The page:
NFL Thanksgiving as a Cultural Liturgy of “God & Country,” Nationalist Militarism (James K.A. Smith)

As always, James K.A. Smith is equally perceptive of cultural habits as he is insightful in his analysis of them.

In today’s The NFL’s Thanksgiving games are a spectacular display of America’s ‘God and country’ obsession, published over at the The Washington Post, Smith plays on a common thesis in his writings:

Whereas many see our culture’s habits, traditions, and institutions as mundane, non-religious affairs, James sees much more at stake. They are competing rituals, or “religious” liturgies competing for our worship and shaping our loves.

Christian worship is formative — forming us into a people who love Christ and his kingdom. Our competing cultural “liturgies” (e.g., here: a traditional NFL Thanksgiving; or in other places in Smith’s writing: e.g., the mall as a house of worship for consumerism — quite relevant for tomorrow’s Black Friday) have a deformative power, pulling on our affections and, in the process, misplacing them (idolatry).

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How to Relate to the State as Sojourners & Citizens of a Different Kingdom (1 Peter 2:13-17)

How to Relate to the State as Sojourners & Citizens of a Different Kingdom (1 Peter 2:13-17) — Part 1
South City Church
May 7, 2017

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How to Relate to the State as Sojourners & Citizens of a Different Kingdom (1 Peter 2:13-17) — Part 2
South City Church
May 14, 2017

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See all sermons from this series on 1 Peter.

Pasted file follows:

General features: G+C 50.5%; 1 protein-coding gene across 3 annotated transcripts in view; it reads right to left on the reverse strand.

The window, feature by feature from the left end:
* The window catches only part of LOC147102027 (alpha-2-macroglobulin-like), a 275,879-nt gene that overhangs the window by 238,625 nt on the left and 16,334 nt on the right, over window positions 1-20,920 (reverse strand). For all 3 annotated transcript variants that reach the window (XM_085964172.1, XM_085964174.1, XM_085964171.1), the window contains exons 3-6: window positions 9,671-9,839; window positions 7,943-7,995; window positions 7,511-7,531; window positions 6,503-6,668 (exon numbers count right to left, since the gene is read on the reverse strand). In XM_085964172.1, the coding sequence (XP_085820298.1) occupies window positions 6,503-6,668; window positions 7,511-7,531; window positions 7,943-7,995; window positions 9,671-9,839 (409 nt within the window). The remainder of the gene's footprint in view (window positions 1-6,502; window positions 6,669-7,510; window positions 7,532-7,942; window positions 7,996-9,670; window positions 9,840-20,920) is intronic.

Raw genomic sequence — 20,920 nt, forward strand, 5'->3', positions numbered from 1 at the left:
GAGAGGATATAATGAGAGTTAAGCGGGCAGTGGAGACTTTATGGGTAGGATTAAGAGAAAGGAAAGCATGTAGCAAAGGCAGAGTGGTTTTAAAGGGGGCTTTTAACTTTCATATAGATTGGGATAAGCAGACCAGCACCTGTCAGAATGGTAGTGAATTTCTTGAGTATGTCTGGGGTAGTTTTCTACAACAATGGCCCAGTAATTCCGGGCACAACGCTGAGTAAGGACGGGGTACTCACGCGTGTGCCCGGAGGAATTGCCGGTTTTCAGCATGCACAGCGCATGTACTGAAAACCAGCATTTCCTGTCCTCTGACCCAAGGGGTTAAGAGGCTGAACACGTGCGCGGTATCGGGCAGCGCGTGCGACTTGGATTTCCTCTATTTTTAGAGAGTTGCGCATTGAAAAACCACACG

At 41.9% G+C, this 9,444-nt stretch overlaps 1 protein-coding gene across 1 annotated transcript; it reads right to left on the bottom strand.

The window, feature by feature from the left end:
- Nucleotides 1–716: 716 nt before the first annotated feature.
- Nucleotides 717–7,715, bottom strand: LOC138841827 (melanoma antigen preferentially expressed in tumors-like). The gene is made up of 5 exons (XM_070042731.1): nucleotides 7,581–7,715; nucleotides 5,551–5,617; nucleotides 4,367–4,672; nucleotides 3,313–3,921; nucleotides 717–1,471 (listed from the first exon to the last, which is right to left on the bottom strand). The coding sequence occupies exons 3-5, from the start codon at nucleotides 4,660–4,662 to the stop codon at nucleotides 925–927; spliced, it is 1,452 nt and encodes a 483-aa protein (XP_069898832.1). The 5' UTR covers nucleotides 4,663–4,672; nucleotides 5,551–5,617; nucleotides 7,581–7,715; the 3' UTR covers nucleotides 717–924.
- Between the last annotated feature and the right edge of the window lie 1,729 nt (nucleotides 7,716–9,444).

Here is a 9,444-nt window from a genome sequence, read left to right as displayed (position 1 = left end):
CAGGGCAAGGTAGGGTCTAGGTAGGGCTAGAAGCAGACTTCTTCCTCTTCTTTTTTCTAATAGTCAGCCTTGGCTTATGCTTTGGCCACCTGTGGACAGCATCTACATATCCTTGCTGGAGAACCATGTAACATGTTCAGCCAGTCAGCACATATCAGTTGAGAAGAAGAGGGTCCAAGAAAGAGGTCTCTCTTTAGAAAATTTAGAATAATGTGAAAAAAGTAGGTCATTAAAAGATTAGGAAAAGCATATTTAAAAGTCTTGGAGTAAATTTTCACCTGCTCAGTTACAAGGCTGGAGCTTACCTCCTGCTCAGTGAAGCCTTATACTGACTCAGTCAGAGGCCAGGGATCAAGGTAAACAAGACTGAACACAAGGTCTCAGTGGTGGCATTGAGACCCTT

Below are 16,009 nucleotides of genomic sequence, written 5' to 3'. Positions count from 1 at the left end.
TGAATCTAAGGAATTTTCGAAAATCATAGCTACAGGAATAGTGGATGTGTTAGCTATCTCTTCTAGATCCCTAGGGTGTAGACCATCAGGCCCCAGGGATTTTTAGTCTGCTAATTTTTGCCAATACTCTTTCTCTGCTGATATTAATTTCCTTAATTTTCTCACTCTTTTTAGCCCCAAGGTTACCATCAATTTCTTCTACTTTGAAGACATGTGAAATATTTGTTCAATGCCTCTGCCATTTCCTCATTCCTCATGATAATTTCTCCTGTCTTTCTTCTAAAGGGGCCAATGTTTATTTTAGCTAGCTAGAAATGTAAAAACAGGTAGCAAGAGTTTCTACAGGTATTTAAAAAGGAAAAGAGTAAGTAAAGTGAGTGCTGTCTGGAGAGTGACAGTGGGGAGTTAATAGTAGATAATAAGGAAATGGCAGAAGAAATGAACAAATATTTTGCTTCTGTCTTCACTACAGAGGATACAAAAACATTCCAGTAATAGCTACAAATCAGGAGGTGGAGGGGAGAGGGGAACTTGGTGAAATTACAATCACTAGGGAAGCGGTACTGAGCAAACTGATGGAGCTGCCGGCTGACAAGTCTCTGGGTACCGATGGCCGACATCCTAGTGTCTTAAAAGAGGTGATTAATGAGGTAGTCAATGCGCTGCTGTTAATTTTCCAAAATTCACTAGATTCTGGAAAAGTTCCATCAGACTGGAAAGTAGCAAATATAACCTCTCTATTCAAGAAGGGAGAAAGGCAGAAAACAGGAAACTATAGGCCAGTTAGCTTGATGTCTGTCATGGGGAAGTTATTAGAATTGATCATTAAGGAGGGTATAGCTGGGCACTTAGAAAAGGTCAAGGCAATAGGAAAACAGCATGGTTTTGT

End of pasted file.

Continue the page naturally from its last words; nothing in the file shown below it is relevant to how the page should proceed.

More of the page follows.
Question: Should Christians Pledge Allegiance to a Flag?

Recent events have rekindled an old question:

Should Christians — whose ultimate and only unqualified allegiance is to Christ — pledge their allegiance to a national flag, or similarly (but maybe a little different) participate in a national anthem? This in light of the fact that a nation’s interests and activities may — and quite expectantly will — in ways conflict with one’s Christian convictions? But also this in balance with Biblical imperatives to submit to our government and give honor and respect to whom it is do (e.g., Rom 13)? (But even this — at least the imperative to submit — is not unqualified [see, for example, Acts 5:29]).

And, to nuance this properly, if Christians were to abstain from such activities, would they do so as an absolute principle (e.g., never pledging due to its inherent inappropriateness, like many anabaptists hold) or only in particular cases and for particular reasons? And if the latter, in what incidences should we abstain (e.g., one could think of a nation’s legalization of the killing of the unborn as a potential legitimization)? What criteria should we use to determine these sorts of incidences?

It would seem that most Christians would draw the line somewhere. (For example, I can’t imagine that many of us would be comfortable giving our allegiance to Nazi Germany.) As such, I’m not sure we can blankety reject the idea out of hand. We can debate the when and where; but I’m not sure we should debate if or whether.

In other words, if our response is an unthoughtful, gut reaction of “[Bleep] no, ’cause… well, ‘Merica! I’m a patriot, gosh darnit!” I’m not sure that’s the best ethical system. These are definitely things to be thought through. And — personal confession — I’ll admit, I’ve grown increasingly uncomfortable with these things (i.e., pledge of allegiance, national anthem) out of principle.